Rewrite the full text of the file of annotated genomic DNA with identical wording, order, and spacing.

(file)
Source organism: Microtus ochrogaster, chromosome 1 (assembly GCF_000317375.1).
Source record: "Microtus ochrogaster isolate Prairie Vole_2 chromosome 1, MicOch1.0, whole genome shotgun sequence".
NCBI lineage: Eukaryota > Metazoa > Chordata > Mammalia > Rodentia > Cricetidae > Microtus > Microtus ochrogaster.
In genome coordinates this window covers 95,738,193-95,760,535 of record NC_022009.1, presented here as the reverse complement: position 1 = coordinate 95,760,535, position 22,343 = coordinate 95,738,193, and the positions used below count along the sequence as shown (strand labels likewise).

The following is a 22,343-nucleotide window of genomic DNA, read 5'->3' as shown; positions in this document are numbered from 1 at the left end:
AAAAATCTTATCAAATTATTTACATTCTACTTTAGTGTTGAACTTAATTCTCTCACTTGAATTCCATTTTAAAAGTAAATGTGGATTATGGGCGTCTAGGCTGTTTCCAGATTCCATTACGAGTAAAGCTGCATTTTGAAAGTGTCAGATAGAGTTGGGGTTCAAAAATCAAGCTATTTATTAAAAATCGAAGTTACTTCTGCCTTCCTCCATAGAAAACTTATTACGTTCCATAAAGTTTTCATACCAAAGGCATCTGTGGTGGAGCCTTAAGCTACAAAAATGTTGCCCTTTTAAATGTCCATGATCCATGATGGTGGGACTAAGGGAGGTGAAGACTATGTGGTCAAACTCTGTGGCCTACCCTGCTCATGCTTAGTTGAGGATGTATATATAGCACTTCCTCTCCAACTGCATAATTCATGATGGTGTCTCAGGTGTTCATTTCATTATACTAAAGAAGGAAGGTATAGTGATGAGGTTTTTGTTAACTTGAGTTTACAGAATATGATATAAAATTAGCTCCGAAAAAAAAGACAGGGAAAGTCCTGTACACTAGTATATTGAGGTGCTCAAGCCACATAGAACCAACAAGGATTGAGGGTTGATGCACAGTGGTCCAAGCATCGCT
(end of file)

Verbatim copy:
Source organism: Microtus ochrogaster, chromosome 1 (assembly GCF_000317375.1).
Source record: "Microtus ochrogaster isolate Prairie Vole_2 chromosome 1, MicOch1.0, whole genome shotgun sequence".
NCBI lineage: Eukaryota > Metazoa > Chordata > Mammalia > Rodentia > Cricetidae > Microtus > Microtus ochrogaster.
In genome coordinates this window covers 95,738,193-95,760,535 of record NC_022009.1, presented here as the reverse complement: position 1 = coordinate 95,760,535, position 22,343 = coordinate 95,738,193, and the positions used below count along the sequence as shown (strand labels likewise).

The following is a 22,343-nucleotide window of genomic DNA, read 5'->3' as shown; positions in this document are numbered from 1 at the left end:
AAAAATCTTATCAAATTATTTACATTCTACTTTAGTGTTGAACTTAATTCTCTCACTTGAATTCCATTTTAAAAGTAAATGTGGATTATGGGCGTCTAGGCTGTTTCCAGATTCCATTACGAGTAAAGCTGCATTTTGAAAGTGTCAGATAGAGTTGGGGTTCAAAAATCAAGCTATTTATTAAAAATCGAAGTTACTTCTGCCTTCCTCCATAGAAAACTTATTACGTTCCATAAAGTTTTCATACCAAAGGCATCTGTGGTGGAGCCTTAAGCTACAAAAATGTTGCCCTTTTAAATGTCCATGATCCATGATGGTGGGACTAAGGGAGGTGAAGACTATGTGGTCAAACTCTGTGGCCTACCCTGCTCATGCTTAGTTGAGGATGTATATATAGCACTTCCTCTCCAACTGCATAATTCATGATGGTGTCTCAGGTGTTCATTTCATTATACTAAAGAAGGAAGGTATAGTGATGAGGTTTTTGTTAACTTGAGTTTACAGAATATGATATAAAATTAGCTCCGAAAAAAAAGACAGGGAAAGTCCTGTACACTAGTATATTGAGGTGCTCAAGCCACATAGAACCAACAAGGATTGAGGGTTGATGCACAGTGGTCCAAGCATCGCT